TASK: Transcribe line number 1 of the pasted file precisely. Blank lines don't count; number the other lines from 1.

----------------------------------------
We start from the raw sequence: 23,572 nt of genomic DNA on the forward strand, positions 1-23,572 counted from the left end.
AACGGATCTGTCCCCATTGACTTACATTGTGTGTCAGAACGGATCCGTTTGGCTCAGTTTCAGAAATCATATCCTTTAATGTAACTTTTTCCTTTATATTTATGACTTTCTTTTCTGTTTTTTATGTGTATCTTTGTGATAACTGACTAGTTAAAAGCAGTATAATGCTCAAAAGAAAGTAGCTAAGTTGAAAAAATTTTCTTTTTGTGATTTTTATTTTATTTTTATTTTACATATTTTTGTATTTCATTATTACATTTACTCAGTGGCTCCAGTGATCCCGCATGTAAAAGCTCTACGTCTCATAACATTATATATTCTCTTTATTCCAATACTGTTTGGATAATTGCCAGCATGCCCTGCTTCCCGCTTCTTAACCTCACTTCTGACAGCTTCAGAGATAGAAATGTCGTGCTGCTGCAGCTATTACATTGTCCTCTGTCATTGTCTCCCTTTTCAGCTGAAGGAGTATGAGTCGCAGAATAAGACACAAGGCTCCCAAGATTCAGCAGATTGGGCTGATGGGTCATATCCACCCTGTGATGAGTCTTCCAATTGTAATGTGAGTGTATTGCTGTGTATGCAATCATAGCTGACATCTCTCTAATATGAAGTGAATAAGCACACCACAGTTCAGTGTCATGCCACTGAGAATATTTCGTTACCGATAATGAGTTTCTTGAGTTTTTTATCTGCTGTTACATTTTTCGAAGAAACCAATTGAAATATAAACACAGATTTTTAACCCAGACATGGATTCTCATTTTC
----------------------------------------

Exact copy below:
We start from the raw sequence: 23,572 nt of genomic DNA on the forward strand, positions 1-23,572 counted from the left end.